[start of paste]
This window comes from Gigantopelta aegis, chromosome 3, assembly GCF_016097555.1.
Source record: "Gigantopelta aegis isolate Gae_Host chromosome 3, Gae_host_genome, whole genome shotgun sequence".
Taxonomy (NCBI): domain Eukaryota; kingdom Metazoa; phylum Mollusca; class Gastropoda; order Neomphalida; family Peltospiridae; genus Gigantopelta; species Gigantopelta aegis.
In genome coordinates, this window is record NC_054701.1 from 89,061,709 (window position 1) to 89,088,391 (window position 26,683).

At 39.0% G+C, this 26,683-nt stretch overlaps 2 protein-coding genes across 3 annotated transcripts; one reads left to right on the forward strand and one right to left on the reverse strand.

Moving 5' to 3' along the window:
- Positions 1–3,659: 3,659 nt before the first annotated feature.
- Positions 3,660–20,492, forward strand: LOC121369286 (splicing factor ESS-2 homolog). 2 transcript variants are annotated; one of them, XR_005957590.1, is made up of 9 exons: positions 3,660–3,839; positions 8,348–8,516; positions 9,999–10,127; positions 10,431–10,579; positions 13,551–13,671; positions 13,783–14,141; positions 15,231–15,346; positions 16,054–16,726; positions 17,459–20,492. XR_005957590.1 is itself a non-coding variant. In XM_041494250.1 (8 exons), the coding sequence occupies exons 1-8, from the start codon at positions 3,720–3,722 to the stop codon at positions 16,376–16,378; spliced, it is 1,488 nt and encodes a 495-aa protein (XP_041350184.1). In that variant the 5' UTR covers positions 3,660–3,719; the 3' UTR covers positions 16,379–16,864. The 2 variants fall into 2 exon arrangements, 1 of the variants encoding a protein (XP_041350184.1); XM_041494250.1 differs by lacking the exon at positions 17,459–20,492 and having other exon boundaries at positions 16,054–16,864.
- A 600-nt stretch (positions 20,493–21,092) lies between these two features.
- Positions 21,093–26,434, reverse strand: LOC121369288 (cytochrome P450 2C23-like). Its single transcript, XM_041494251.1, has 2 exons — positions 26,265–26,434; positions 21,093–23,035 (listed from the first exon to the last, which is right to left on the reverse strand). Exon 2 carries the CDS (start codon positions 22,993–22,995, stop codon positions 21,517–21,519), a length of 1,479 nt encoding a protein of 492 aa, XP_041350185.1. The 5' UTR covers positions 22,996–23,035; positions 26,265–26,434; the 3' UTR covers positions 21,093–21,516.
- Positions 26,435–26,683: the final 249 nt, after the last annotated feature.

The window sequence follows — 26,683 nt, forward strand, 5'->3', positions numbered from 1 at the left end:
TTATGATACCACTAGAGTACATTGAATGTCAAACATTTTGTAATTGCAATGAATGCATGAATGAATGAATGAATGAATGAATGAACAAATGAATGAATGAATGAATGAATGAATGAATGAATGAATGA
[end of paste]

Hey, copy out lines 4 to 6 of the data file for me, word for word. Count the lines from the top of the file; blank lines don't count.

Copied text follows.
In genome coordinates, this window is record NC_054701.1 from 89,061,709 (window position 1) to 89,088,391 (window position 26,683).

At 39.0% G+C, this 26,683-nt stretch overlaps 2 protein-coding genes across 3 annotated transcripts; one reads left to right on the forward strand and one right to left on the reverse strand.

Moving 5' to 3' along the window: